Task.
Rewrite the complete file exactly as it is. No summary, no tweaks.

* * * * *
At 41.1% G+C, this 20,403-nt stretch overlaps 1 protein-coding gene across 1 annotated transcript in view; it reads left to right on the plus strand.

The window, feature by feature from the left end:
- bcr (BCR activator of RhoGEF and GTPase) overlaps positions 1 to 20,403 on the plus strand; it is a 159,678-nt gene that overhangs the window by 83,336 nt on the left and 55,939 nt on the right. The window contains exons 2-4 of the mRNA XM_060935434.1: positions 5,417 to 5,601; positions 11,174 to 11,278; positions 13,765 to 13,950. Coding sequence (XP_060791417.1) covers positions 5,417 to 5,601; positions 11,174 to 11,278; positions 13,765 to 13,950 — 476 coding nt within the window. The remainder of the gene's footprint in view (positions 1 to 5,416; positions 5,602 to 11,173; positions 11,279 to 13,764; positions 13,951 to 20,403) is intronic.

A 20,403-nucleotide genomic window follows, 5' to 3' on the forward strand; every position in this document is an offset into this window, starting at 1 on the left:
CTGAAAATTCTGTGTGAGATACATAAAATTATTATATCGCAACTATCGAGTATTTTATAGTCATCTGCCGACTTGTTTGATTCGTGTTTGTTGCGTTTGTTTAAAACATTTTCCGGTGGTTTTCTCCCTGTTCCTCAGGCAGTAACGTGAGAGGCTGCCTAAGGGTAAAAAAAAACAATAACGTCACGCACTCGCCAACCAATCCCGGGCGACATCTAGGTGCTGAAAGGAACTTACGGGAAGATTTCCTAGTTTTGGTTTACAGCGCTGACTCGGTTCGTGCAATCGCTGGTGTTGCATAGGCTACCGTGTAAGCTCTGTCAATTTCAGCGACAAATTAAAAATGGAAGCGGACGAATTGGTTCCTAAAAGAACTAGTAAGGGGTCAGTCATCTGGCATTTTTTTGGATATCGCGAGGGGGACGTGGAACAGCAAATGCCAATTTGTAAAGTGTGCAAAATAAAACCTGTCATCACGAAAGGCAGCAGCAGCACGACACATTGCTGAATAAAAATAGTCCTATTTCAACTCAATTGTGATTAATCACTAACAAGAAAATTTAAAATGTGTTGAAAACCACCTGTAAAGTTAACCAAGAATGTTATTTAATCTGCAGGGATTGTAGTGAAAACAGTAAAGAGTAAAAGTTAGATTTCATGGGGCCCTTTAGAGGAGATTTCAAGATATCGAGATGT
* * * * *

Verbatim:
At 41.1% G+C, this 20,403-nt stretch overlaps 1 protein-coding gene across 1 annotated transcript in view; it reads left to right on the plus strand.

The window, feature by feature from the left end:
- bcr (BCR activator of RhoGEF and GTPase) overlaps positions 1 to 20,403 on the plus strand; it is a 159,678-nt gene that overhangs the window by 83,336 nt on the left and 55,939 nt on the right. The window contains exons 2-4 of the mRNA XM_060935434.1: positions 5,417 to 5,601; positions 11,174 to 11,278; positions 13,765 to 13,950. Coding sequence (XP_060791417.1) covers positions 5,417 to 5,601; positions 11,174 to 11,278; positions 13,765 to 13,950 — 476 coding nt within the window. The remainder of the gene's footprint in view (positions 1 to 5,416; positions 5,602 to 11,173; positions 11,279 to 13,764; positions 13,951 to 20,403) is intronic.

A 20,403-nucleotide genomic window follows, 5' to 3' on the forward strand; every position in this document is an offset into this window, starting at 1 on the left:
CTGAAAATTCTGTGTGAGATACATAAAATTATTATATCGCAACTATCGAGTATTTTATAGTCATCTGCCGACTTGTTTGATTCGTGTTTGTTGCGTTTGTTTAAAACATTTTCCGGTGGTTTTCTCCCTGTTCCTCAGGCAGTAACGTGAGAGGCTGCCTAAGGGTAAAAAAAAACAATAACGTCACGCACTCGCCAACCAATCCCGGGCGACATCTAGGTGCTGAAAGGAACTTACGGGAAGATTTCCTAGTTTTGGTTTACAGCGCTGACTCGGTTCGTGCAATCGCTGGTGTTGCATAGGCTACCGTGTAAGCTCTGTCAATTTCAGCGACAAATTAAAAATGGAAGCGGACGAATTGGTTCCTAAAAGAACTAGTAAGGGGTCAGTCATCTGGCATTTTTTTGGATATCGCGAGGGGGACGTGGAACAGCAAATGCCAATTTGTAAAGTGTGCAAAATAAAACCTGTCATCACGAAAGGCAGCAGCAGCACGACACATTGCTGAATAAAAATAGTCCTATTTCAACTCAATTGTGATTAATCACTAACAAGAAAATTTAAAATGTGTTGAAAACCACCTGTAAAGTTAACCAAGAATGTTATTTAATCTGCAGGGATTGTAGTGAAAACAGTAAAGAGTAAAAGTTAGATTTCATGGGGCCCTTTAGAGGAGATTTCAAGATATCGAGATGT